Everyone has a cell phone these days. And by everyone, I mean your eighty-nine-year-old grandmother and your nine-year-old child. Not surprisingly, the issue of kids and cell phones is a hot topic these days, with everyone from mommy bloggers to the New York Times weighing in on when a child is old enough to have a phone, which phones are best for kids, and how to make sure your child isn’t abusing his phone privileges.
How old is old enough?
Dr. Wendy Sue Swanson, a pediatrician based in Seattle, recommends waiting until a child is at least 11 or 12 years old before giving him or her a cell phone (NYT). But a YouthBeat survey from 2012 “found that 13% of children ages 6 to 10 already own one” (TIME).
Often, the answer of whether or not to hand over a cell phone depends on your child, and your living situation. If your child is more mature than others her age, has a strong sense of personal responsibility, and have a strong desire for a cell phone, than she may deserve the privilege of owning one. If your child needs to call for rides often or walks home alone by himself, then he may need one.
Owning a cell phone–especially a smartphone–comes with a lot of responsibilities, such as the responsibility to not stay up all night texting friends. Or surfing inappropriate sites on the internet. Or sexting. For kids and teens, whose impulse control is less well developed, a cell phone can open up all kinds of larger problems, such as sleep deprivation, cyber-bullying and social isolation.
Laying down the law
Janell Burley Hofmann, mother of a 13-year-old son, gave him an iPhone–accompanied by a contract that specifically lays out the rules of phone ownership, in hopes of preventing any cell phone-related problems before they occurred. Here’s an excerpt from her no-nonsense list of terms and conditions, found on the Huffington Post:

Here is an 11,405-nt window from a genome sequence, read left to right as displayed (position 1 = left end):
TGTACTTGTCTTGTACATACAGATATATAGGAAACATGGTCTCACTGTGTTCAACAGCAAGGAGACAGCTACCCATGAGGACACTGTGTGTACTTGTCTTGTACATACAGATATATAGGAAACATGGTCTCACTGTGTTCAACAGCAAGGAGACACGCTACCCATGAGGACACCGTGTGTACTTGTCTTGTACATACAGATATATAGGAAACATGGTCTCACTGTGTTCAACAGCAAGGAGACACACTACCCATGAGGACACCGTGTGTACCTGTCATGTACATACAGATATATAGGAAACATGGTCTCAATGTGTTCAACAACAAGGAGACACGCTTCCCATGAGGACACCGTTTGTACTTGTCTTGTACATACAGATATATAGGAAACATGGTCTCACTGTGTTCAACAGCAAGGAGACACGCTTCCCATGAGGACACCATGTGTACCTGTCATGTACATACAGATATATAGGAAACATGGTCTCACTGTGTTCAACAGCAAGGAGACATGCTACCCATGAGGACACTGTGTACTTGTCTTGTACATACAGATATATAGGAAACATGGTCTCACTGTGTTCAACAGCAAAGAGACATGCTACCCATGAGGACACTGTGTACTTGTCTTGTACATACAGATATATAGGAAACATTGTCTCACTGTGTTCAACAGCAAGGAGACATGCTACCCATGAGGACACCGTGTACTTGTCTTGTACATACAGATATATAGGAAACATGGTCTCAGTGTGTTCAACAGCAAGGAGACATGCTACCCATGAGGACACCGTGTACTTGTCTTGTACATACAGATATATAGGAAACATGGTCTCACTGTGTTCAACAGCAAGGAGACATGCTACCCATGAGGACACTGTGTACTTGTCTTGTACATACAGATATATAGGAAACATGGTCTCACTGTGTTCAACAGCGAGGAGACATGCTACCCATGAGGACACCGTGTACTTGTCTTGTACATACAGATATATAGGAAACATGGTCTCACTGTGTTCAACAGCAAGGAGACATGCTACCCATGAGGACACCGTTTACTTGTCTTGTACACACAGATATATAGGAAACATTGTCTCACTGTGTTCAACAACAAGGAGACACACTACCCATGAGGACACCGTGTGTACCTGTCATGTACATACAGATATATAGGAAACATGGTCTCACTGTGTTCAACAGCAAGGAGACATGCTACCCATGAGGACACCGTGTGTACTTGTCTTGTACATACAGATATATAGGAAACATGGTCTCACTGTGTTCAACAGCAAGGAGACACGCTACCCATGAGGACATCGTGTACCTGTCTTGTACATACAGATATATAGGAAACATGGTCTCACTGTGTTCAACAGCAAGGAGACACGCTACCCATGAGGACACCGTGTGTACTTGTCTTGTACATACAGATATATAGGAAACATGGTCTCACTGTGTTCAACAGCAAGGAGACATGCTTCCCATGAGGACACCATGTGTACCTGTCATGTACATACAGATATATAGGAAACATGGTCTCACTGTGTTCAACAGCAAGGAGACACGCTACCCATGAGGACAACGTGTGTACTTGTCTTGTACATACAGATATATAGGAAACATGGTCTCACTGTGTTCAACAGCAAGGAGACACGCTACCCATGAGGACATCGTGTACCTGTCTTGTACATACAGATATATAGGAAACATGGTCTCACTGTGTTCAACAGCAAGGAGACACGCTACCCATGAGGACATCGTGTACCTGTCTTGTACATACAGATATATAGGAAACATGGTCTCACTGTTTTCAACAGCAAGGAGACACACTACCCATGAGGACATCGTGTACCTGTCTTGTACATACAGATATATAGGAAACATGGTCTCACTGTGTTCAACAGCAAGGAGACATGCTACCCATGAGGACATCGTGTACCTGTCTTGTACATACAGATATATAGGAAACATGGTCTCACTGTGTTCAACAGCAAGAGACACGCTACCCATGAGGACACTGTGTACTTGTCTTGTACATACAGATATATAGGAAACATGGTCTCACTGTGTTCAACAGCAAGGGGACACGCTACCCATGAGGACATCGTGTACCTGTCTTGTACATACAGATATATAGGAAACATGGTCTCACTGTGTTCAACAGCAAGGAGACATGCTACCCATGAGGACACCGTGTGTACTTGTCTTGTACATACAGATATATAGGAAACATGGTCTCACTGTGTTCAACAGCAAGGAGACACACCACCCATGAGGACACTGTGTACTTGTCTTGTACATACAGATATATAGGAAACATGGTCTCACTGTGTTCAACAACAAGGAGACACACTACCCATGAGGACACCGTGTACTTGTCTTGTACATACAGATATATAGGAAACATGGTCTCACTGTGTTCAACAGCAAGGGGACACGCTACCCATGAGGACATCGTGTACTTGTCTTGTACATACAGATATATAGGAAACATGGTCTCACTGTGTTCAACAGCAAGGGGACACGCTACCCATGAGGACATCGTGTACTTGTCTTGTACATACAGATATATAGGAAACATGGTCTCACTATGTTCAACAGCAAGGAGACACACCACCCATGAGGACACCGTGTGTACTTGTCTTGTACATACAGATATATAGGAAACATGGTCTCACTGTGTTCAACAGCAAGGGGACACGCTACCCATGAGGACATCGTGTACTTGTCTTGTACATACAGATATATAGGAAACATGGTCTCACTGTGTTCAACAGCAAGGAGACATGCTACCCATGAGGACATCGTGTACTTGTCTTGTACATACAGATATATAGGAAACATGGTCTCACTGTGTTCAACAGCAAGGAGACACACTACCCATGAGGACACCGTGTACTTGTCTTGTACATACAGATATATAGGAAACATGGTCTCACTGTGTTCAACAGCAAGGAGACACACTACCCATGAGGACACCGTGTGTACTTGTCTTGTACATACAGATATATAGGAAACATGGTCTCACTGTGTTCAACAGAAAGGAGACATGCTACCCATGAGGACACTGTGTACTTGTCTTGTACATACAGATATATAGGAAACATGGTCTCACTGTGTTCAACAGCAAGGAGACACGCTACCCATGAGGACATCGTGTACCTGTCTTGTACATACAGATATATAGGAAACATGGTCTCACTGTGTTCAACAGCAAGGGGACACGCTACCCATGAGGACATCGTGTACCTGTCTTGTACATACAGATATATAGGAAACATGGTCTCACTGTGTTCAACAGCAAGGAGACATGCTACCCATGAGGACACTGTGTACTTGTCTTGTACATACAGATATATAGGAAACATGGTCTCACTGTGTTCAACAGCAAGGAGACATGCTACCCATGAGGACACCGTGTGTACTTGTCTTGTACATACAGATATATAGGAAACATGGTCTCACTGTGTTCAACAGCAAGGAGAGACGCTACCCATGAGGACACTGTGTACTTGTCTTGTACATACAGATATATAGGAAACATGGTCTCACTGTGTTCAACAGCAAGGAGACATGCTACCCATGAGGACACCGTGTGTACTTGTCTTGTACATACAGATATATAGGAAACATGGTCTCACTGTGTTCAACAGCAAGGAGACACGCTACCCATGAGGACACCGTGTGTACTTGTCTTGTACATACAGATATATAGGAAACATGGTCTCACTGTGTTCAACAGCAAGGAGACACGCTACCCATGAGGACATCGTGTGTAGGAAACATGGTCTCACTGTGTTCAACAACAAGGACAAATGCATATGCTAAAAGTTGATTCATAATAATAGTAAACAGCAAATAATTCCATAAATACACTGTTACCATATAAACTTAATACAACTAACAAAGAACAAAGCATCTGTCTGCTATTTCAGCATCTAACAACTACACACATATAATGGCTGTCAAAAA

1. It is my phone. I bought it. I pay for it. I am loaning it to you. Aren’t I the greatest?
2. I will always know the password.
3. If it rings, answer it. It is a phone. Say hello, use your manners. Do not ever ignore a phone call if the screen reads “Mom” or “Dad.” Not ever.
4. Hand the phone to one of your parents promptly at 7:30 pm every school night and every weekend night at 9:00 pm.
5. It does not go to school with you.
And so on, all the way up to number 18. Laying down specific rules in writing is a great way to let your child know what kind of expectations you have for their phone use. Even cell phone providers, such as T-Mobile, provide articles that talk about the importance of setting limits for children using cell phones and have developed services to help limit what your child can and cannot do on his or her phone.
What do you think?
How old should a child be before he or she gets a cell phone? What kinds of rules or guidelines have worked in your home in regards to cell phone use? Share your thoughts in the comments below.
Photo: Dome Poon/flickr